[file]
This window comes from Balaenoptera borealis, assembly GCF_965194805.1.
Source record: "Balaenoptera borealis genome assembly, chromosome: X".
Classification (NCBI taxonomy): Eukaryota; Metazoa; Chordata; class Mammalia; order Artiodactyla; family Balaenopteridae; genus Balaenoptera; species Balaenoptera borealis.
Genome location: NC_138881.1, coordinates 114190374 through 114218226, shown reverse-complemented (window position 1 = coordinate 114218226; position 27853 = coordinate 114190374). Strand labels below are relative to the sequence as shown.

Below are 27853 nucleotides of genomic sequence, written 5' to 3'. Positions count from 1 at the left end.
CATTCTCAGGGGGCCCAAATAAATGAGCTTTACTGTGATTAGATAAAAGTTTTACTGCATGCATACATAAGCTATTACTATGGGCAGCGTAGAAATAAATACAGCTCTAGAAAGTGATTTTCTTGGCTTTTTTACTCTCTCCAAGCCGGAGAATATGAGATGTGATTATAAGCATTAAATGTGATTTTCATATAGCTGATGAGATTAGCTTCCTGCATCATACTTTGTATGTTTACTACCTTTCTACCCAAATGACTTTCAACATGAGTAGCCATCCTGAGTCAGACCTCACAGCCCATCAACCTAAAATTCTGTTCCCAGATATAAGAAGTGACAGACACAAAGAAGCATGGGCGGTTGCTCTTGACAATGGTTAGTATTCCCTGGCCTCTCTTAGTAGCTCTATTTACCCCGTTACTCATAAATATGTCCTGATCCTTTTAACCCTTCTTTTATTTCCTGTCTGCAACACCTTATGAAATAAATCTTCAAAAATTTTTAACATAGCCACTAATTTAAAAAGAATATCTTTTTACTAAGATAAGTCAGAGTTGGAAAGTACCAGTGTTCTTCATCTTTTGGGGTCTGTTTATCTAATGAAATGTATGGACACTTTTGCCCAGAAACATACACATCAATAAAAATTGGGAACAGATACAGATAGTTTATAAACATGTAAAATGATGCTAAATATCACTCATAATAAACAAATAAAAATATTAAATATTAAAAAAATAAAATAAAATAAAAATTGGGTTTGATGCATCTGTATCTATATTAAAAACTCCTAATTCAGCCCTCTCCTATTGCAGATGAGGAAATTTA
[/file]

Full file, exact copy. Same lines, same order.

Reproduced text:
This window comes from Balaenoptera borealis, assembly GCF_965194805.1.
Source record: "Balaenoptera borealis genome assembly, chromosome: X".
Classification (NCBI taxonomy): Eukaryota; Metazoa; Chordata; class Mammalia; order Artiodactyla; family Balaenopteridae; genus Balaenoptera; species Balaenoptera borealis.
Genome location: NC_138881.1, coordinates 114190374 through 114218226, shown reverse-complemented (window position 1 = coordinate 114218226; position 27853 = coordinate 114190374). Strand labels below are relative to the sequence as shown.

Below are 27853 nucleotides of genomic sequence, written 5' to 3'. Positions count from 1 at the left end.
CATTCTCAGGGGGCCCAAATAAATGAGCTTTACTGTGATTAGATAAAAGTTTTACTGCATGCATACATAAGCTATTACTATGGGCAGCGTAGAAATAAATACAGCTCTAGAAAGTGATTTTCTTGGCTTTTTTACTCTCTCCAAGCCGGAGAATATGAGATGTGATTATAAGCATTAAATGTGATTTTCATATAGCTGATGAGATTAGCTTCCTGCATCATACTTTGTATGTTTACTACCTTTCTACCCAAATGACTTTCAACATGAGTAGCCATCCTGAGTCAGACCTCACAGCCCATCAACCTAAAATTCTGTTCCCAGATATAAGAAGTGACAGACACAAAGAAGCATGGGCGGTTGCTCTTGACAATGGTTAGTATTCCCTGGCCTCTCTTAGTAGCTCTATTTACCCCGTTACTCATAAATATGTCCTGATCCTTTTAACCCTTCTTTTATTTCCTGTCTGCAACACCTTATGAAATAAATCTTCAAAAATTTTTAACATAGCCACTAATTTAAAAAGAATATCTTTTTACTAAGATAAGTCAGAGTTGGAAAGTACCAGTGTTCTTCATCTTTTGGGGTCTGTTTATCTAATGAAATGTATGGACACTTTTGCCCAGAAACATACACATCAATAAAAATTGGGAACAGATACAGATAGTTTATAAACATGTAAAATGATGCTAAATATCACTCATAATAAACAAATAAAAATATTAAATATTAAAAAAATAAAATAAAATAAAAATTGGGTTTGATGCATCTGTATCTATATTAAAAACTCCTAATTCAGCCCTCTCCTATTGCAGATGAGGAAATTTA